When you think about the most dangerous piece of equipment for your construction workers, a ladder probably doesn’t come to mind. Other pieces of construction equipment require certifications, training and personal protective equipment. But, anyone can use a ladder. Why is the ladder so dangerous? Most construction workers don’t see it as a danger. Here’s some important information about ladder safety.
When you’re heading up a ladder, the last thing you want to do is let your guard down. Falling is the greatest threat when using a ladder. Any fall can result in a head injury which can result in serious medical injuries. But, even a broken bone or sprain can impact the efficiency of your project. Provide safety training for your construction workers to follow these simple steps when it comes to safe ladder use.
1. Research the height and ladder material.
The world of construction is based on choosing the right tool for the job. Never, is there a tool that can do every job. And, ladders are no exception. There are extension ladders, stepladders, A-frame ladders and so-on. The most important factor for choosing the right ladder is getting the right height. It’s not acceptable to stand on the on the top rung or above the highest working level that’s safe. After considering the height of the ladder, consider the material that the ladder is constructed from. A fiberglass ladder is often a safe, reliable choice. It avoids the risk of splintering like wood or creating a hazard when working around live power lines.
2. Follow the duty rating.
There are 2 common errors when using the duty rating. The first is thinking the maximum capacity in pounds is an approximate guideline. It’s not. If the ladder is rated for 225 pounds, a 250 pound person should not use the ladder. It won’t provide the needed protection, in fact, it could fail. The other mistake is only figuring in the user’s body weight. If the ladder is rated for 225, and the person is 215 pounds, but carrying up a 20 pound piece of equipment the capacity of the ladder is exceeded.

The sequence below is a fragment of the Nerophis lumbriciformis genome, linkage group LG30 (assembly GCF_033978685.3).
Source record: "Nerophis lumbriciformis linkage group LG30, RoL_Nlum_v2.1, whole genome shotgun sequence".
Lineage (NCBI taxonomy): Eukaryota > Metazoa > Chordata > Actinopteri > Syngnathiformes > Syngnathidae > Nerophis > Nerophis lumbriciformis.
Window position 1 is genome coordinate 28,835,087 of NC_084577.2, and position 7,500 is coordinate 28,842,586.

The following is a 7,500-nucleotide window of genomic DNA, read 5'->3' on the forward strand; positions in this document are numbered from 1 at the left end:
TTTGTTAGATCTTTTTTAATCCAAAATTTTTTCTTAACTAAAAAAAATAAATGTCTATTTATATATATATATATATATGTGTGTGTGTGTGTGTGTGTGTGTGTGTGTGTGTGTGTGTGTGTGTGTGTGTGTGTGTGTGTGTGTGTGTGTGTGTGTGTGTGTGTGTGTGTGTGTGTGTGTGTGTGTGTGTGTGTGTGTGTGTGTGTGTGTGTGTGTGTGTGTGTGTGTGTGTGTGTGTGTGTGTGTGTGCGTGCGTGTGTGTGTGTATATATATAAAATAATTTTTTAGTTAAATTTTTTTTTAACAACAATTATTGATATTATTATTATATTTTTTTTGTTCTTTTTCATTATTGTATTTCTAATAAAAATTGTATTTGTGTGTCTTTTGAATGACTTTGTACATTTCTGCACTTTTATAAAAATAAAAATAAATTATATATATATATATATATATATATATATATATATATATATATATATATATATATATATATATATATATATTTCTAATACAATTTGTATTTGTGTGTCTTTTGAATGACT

3. Check the ladder over before each and every use.
Before every use the ladder needs to be inspected. The structural parts need to be sound, hinges should be working properly, and fasteners secured. Never use a ladder if it leans to a side, the rungs are wet or parts appear to be loose.
4. Get the ladder in the right spot.
The ladder should always be placed on a stable surface that’s level. All feet need to be contacting the floor, completely. If any movement can be felt without a load, don’t use the ladder. The unsteadiness will only increase once a load is put upon the ladder. Extension ladders need the rungs to be locked into place. For every four feet of ladder height, the feet of the ladder should be one foot away from the wall. An A-frame ladder should be checked for hinges. Finding the right spot also means clearing the areas that surround a ladder. If a fall were to happen, it shouldn’t be made worse by falling on hazardous objects.
Don’t let ladder usage hinder your construction company. Learn the other safety steps to using a ladder properly in the next article. Take time to provide safety training for your construction workers to keep ladders as safe and effective tools.